Ed Miliband backs 'mansion tax' to fund 10p tax rate return
A Labour government would seek to re-introduce the 10p starting rate of tax scrapped by Gordon Brown in 2008, Ed Miliband has announced in a speech.
Mr Miliband said it was a "very bad mistake" to get rid of it and the move would send a "clear signal" his party was on the "side of working people".
The move, worth about £2 a week for people, would be funded by a "mansion tax" on £2m properties, he said.
But No 10 said it was a "stunning admission of economic incompetence".
The decision to scrap the 10p tax band - announced in the 2007 Budget as part of a package which also saw the basic rate of tax reduced from 22p to 20p - was highly controversial.
Despite measures to compensate those affected, critics said up to 500,000 people were left worse off.
Mr Miliband said the move was "wrong" as the 10p tax rate made a difference to people on low incomes and increased incentives to work.
He said he was "determined to put it right" by reinstating the 10p rate after the next election and urged the government to consider doing it at next month's Budget, describing it as the "progressive choice".'Fairer taxes'
"We would put right a mistake made by Gordon Brown and the last Labour government," he said.
"We would use the money raised by a mansion tax to reintroduce a lower 10 pence starting rate of tax, with the size of the band depending on the amount raised. This would benefit 25 million basic rate taxpayers."
HOW THE 10p RATE WORKED
- Most people have a chunk of their income which is tax free - known as the personal allowance, In 2007, this was worth £5,225 and has since risen to £8,105.
- Before April 2008, everyone paid 10p on the next £2,230 of their income, only rising to 22p above this level.
- But after the 10p tax band was axed, everyone paid 20p on their earnings above the personal allowance until they hit the higher rate 40% band
- In 2012-3, the 20% rate applies to the first £34,370 of income above the personal allowance
Labour has previously indicated it would only set out tax and spending commitments in the run-up to the next election - scheduled in 2015 - and Mr Miliband made it clear that he would not commit to put any specific policies in its manifesto at this stage.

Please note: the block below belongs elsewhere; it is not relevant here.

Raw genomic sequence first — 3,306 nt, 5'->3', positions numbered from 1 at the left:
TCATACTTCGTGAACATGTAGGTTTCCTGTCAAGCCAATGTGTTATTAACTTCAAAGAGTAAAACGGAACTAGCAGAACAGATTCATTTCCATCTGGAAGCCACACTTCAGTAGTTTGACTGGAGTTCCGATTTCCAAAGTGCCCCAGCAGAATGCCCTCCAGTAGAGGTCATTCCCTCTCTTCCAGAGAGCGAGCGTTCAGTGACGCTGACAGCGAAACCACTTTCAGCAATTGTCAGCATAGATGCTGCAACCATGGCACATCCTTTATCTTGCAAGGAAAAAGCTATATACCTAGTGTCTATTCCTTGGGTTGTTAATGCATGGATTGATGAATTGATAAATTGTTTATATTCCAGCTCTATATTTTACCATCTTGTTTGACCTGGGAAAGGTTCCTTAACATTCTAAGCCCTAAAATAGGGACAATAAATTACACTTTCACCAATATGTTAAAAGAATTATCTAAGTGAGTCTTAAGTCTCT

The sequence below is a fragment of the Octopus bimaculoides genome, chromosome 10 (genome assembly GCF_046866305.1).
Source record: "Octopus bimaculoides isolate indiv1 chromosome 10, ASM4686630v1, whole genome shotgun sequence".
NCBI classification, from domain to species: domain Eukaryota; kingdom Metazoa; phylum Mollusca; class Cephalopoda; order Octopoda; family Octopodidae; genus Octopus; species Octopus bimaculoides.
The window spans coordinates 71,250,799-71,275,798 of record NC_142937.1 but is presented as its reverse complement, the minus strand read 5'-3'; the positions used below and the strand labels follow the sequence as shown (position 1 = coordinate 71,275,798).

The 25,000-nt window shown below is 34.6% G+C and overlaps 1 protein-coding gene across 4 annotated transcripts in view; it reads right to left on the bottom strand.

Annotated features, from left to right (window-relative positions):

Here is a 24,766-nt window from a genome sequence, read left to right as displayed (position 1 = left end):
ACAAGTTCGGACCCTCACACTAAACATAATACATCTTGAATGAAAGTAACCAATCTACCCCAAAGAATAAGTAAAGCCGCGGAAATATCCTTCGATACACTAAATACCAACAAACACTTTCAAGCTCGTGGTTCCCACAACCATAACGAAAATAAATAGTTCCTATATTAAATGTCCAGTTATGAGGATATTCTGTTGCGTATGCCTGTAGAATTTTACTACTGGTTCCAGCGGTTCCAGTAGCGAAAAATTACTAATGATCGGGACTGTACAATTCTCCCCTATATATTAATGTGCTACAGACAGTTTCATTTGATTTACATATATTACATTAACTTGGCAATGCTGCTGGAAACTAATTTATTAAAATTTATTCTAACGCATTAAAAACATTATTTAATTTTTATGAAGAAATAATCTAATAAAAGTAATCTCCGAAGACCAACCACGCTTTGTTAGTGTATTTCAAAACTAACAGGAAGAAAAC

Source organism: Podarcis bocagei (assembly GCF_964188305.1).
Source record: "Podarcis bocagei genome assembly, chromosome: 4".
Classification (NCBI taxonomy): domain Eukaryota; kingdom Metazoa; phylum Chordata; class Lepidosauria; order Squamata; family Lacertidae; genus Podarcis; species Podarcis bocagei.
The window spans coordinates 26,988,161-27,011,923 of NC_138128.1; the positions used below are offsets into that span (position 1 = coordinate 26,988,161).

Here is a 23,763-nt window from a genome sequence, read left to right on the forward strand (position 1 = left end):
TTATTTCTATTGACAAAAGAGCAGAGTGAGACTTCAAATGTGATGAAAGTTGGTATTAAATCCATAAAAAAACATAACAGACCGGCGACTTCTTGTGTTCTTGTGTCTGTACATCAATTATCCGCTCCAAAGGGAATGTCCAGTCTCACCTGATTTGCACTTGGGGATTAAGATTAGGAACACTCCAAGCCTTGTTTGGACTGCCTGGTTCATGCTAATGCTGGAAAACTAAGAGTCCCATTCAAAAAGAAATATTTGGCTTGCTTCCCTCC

But Mr Miliband said the 10p pledge would send a clear message about Labour's commitment "to a fairer tax system and improving the living standards of working people" as well as showing the party is "moving on from the past".
Shadow chancellor Ed Balls said both he and Ed Miliband had raised objections to the 10p move when they were members of the cabinet at the time.
Asked on the Daily Politics whether it was a firm manifesto commitment, Mr Balls said they could not write their manifesto now, but the changes were something "we want to do... intend to do... plan to do" if the party gets into power after the next election.
The idea of a mansion tax was first proposed by the Lib Dems before the last election although the Conservatives oppose the move and the policy was not adopted by the coalition government.
Mr Balls said there were about 70,000 homes currently worth more than £2m - half of which were second homes - and a tax could raise an estimated £2bn.
He said the detail "had to be got right" but he would be willing to talk to the Lib Dems who he suggested were "still keen" on the idea.
In the speech, Mr Miliband also repeated his support for a temporary cut in VAT to boost economic growth - and called for action on train fares, "unfair" bank charges and capping interest on payday loans.'Never so good'
Criticising the government's economic policy as a "race to the bottom in wages and skills", he accused the Conservatives and Lib Dems of rewarding those at the top while "squeezing" everyone else.
Speaking in Bedford, where in 1957 Conservative Prime Minister Harold Macmillan famously said Britons had "never had it so good", the Labour leader said that falling wages and rising prices mean many now feel "they will never have it so good again".
"People in Britain are putting in the hours - doing the shifts - as never before. But something has changed in the last few years.
"There's less chance of promotion, less chance of a pay rise, and at the same time, prices just go up and up and up: petrol for the car, tickets for the train, childcare for the kids, deposits for a first home.
"The 'squeezed middle' has never been so squeezed - and it looks like it will be that for years to come."
He criticised the government's decision to scrap the 50p tax rate for those earning over £150,000 from April 2013, saying "we can't succeed as a country just by hoping wealth will trickle down from those at the top to everyone else".'Labour's mess'
A Downing Street spokesman said Labour's change of tack on the 10p rate was "a stunning admission of economic incompetence" and the coalition had helped low earners by substantially increasing the personal allowance - the level at which people start to pay tax - to £9,205 in April.
"The losers from Labour's 10p tax fiasco have become winners under this government," he said.
He also warned that a mansion tax "would mean government snoopers in every home to revalue your house for council tax, meaning council tax rises for anyone who's improved their home in the past 20 years".
Lib Dem Treasury Secretary Danny Alexander said Labour were "late to the party" on the need to reduce the tax burden on the lowest paid.
"After thirteen years in government, the only action Ed Balls took was to raise the amount of tax those on low incomes paid by abolishing the 10p rate. It was the biggest tax mistake they ever made and it has taken them until now to realise their error."